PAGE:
The word forensic originates from the Latin word forensis. During the Roman era, the term referred to the forum, which was their court of law. In the forum, Romans presented and argued legal cases. The word evolved to its current reference to matters pertaining to the legal system, including criminal justice.
Today, when one thinks of forensics, we may think of crime scene investigations foremost. Several popular television shows have glamorized the profession of using scientific methods to determine the perpetrator of a crime. The investigations frequently involve murder or suspicious death. Through the miracle of forensic scientists and crew, they solve a vicious murder within forty-five minutes-deducting time for commercials!
The term forensic, when applied to social work, follows the same definition as outlined in the first paragraph. Forensic social work (FSW) is the application of it to the legal and criminal justice system. The profession involves legal issues pertinent to criminal and civil litigation. Examples are child custody, child abuse, spousal abuse, neglect, juvenile detention, and more.
If your ambition is to enter the field of FSW, you will need at least a bachelor’s degree. There are degree choices that will qualify you for an entry-level job. One option is a Bachelor of Science in Social Work (BSSW). The typical BSSW curriculum may have courses in social welfare, family and group dynamics, communities, child welfare, and global society.
A Bachelor of Arts in Social Work is also available. Michigan State University offers a BASW whose curriculum mirrors the BS programs. Some of the courses in their arts’ program cover social policy, global issues, family and groups, and administrative skills. This particular degree emphasizes the practice of social work and leadership in organizations and groups.
Another consideration is a program that offers a choice of concentrations. By choosing the appropriate specialty, you can study courses that relate to future work as a forensic social worker. An example is the Bachelor of Social Work (BSW) at the University of Wisconsin-Madison. One of their Social Science concentrations is Psychology. From the list of courses under the aforestated heading, a shortlist of examples is The Criminal Mind, Abnormal Psychology, Law and Social Policy, Forensic Processes, and Child Development.
A Bachelor’s degree in Forensic Psychology will provide courses in abnormal psychology, criminal law, and clinical practice. The latter, as it pertains to forensics, examines the assessment and treatment of people involved in the legal system. A class of this nature teaches students how to deal with individuals whose actions have brought them into the judicial system.
Since FSW entails the interaction of people with the legal system, forensic psychology may study criminal behavior, social psychology, criminology, conflict management, as well as juvenile justice, corrections, courtroom procedure, constitutional and criminal law.
The logical question is: Why not just enroll in an undergraduate degree in forensic social work? Unfortunately, our research has not located one at this level of education. The next step, after securing a bachelor’s degree in social work, forensic psychology, psychology, or criminal justice, is to commence a graduate program.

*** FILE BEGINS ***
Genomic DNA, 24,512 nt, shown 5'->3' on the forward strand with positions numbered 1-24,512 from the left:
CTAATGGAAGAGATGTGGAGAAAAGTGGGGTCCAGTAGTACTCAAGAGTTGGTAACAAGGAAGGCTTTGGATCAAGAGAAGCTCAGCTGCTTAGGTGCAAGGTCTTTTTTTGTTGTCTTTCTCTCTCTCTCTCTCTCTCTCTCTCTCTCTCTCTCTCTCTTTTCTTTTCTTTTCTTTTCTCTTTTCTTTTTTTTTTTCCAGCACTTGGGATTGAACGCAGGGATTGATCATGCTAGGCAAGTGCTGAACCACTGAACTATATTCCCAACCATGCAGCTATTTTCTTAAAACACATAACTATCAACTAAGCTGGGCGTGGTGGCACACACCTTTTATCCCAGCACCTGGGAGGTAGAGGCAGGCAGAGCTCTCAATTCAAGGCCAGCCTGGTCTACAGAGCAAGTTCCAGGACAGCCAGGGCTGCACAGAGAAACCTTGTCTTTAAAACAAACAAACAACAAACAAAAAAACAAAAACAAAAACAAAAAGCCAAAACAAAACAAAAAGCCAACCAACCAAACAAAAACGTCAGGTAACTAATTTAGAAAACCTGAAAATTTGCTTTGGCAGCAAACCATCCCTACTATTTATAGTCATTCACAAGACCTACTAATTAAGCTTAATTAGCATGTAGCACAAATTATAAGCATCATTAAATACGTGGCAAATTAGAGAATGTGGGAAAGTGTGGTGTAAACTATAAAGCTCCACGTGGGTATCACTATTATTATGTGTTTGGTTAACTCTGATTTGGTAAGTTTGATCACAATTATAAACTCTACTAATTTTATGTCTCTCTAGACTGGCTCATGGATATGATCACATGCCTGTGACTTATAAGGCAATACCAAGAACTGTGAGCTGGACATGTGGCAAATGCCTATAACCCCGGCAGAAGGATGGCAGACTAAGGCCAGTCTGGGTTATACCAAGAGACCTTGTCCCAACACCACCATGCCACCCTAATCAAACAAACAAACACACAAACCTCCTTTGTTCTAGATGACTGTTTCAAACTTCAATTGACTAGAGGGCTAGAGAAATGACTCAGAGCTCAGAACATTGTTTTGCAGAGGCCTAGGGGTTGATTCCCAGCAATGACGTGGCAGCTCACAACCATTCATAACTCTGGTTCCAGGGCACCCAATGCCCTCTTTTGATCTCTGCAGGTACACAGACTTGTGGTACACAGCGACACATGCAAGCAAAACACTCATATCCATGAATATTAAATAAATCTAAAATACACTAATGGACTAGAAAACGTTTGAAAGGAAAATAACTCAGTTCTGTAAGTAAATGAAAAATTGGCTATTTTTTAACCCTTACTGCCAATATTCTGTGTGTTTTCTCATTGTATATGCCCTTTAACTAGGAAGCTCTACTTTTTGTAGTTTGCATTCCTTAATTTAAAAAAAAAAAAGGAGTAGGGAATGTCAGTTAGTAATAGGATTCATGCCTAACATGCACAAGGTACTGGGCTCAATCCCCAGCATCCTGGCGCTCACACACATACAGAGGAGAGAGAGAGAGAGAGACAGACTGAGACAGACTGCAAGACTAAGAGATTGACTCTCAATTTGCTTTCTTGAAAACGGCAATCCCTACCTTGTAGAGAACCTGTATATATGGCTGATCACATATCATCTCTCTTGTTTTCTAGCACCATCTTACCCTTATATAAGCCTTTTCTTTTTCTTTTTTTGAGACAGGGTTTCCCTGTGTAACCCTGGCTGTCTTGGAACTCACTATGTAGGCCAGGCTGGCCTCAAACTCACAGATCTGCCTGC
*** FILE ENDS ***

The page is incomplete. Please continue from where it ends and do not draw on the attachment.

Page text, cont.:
Many schools advocate that a master’s degree in social work is essential to work in FSW. The School of Social Work at Tulane University is one source that expresses the requirement of at least an MSW, preferably with a series of classes that include mental health issues and the justice system. Again, a master’s degree devoted to FSW is rare. Your best option is to choose an MSW program whose curriculum covers topics related to law, criminal courts, the justice system, and legal proceedings. All of these will bode well in your career.
One critical criterion is that some MSW programs require a bachelor’s degree in social work. There might be additional courses for students whose major does not qualify for the graduate degree in social work. Also, focus your search on schools accredited by the Council on Social Work Education.
Students who wish to forgo the long and expensive route of earning an MSW should look into a Graduate or Advanced Certificate in FSW. In as few as 15 credits, for example, you enhance your knowledge of civil and criminal justice systems, legal services, mental health facilities, victimology, domestic violence, and more. The University of Massachusetts-Boston offers a Forensic Services Graduate Certificate. The 16-credit program examines social psychiatry, sociology of law, forensic psychology, and counseling practice.
The University of Maryland School of Social Work has a Forensic Social Work Certificate Program. Individuals who have managed to land a job in the field with no college education would benefit from this offering. The certificate aims at the full-time social worker who wants or needs training in the law, clinical social work, domestic issues, and others. Applicants with a college degree will require fewer courses. You should be able to complete the classes within a year.